The value of the PLV-A, PLV-B, PLV-C, and PLV-D is shown in Figs.  2 and 3 where the data array for each category is overlaid on the probability distribution histogram. The critical feature is the point estimate for the minimum value for data array C and also D. In both females and males, the minimum value is higher than the 18-year threshold. This is strong evidence that a subject with complete root development of the lower third molar, stage H in the eight-stage system [ 3], combined with PLV-C or PLV-D, is above the 18-year threshold. This work confirms that for a definitive assignment of a subject to above the 18-year threshold, it is necessary to identify a mandibular maturity marker such as PLV-C or PLV-D. Only then can a dental surgeon be confident that the subject under investigation has passed and is beyond the 18-year threshold. This paper gives further support to the seminal work on periodontal ligament visibility published in 2010 [ 10].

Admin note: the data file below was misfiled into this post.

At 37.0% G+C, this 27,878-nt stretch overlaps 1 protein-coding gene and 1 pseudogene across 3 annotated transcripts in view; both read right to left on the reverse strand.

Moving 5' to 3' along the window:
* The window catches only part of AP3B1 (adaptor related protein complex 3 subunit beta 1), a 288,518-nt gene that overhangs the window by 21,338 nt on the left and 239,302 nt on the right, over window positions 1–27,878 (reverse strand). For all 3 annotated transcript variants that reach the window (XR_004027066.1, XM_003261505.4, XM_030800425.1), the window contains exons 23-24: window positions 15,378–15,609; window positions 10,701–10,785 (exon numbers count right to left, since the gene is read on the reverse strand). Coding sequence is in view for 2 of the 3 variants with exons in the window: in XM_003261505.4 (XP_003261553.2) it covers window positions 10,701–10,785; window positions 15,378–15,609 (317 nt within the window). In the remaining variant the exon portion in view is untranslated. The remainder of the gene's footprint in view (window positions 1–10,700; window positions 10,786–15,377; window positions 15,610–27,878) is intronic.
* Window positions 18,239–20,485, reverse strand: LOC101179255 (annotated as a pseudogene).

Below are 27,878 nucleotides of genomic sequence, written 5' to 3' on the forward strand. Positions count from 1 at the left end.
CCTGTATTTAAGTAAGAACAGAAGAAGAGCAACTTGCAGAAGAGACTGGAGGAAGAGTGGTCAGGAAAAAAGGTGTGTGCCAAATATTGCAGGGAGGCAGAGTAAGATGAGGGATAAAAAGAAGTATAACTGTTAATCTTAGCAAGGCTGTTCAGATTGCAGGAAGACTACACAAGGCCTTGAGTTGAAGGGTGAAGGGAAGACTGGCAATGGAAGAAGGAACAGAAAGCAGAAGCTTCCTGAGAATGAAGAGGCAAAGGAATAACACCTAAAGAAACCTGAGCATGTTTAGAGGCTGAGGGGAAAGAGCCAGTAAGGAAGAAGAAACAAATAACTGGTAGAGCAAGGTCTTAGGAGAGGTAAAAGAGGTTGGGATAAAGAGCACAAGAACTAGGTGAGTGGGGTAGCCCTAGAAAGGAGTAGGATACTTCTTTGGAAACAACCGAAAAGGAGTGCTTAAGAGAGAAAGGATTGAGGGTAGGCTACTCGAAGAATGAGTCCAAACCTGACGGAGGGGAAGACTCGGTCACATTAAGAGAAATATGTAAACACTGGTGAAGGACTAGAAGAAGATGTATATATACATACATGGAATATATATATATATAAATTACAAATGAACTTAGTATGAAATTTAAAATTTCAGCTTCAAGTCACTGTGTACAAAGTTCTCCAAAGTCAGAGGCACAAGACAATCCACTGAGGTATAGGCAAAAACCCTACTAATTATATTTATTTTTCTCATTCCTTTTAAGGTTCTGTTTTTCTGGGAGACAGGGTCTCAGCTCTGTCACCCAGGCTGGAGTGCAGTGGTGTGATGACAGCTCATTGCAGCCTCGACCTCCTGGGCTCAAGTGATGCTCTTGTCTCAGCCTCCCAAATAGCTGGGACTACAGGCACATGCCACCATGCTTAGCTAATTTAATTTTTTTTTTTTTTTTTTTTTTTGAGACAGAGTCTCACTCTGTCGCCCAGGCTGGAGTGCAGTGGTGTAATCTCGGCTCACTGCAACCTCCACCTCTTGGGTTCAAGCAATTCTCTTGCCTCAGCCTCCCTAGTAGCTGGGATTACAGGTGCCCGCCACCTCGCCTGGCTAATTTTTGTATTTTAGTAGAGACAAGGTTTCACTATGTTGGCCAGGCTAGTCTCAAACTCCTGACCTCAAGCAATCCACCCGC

We are grateful to Dr Eric Whaites, Head of the Department of Dental Radiology and Clinical Director, for permission to use the Radiological archive at Guy’s and St Thomas, NHS Trust.

Compliance with ethical standards

Ethical approval for this study was granted by the Oxford C National Research Ethics Committee—Number 12/SC/0029.
Open Access This article is distributed under the terms of the Creative Commons Attribution 4.0 International License (, which permits unrestricted use, distribution, and reproduction in any medium, provided you give appropriate credit to the original author(s) and the source, provide a link to the Creative Commons license, and indicate if changes were made.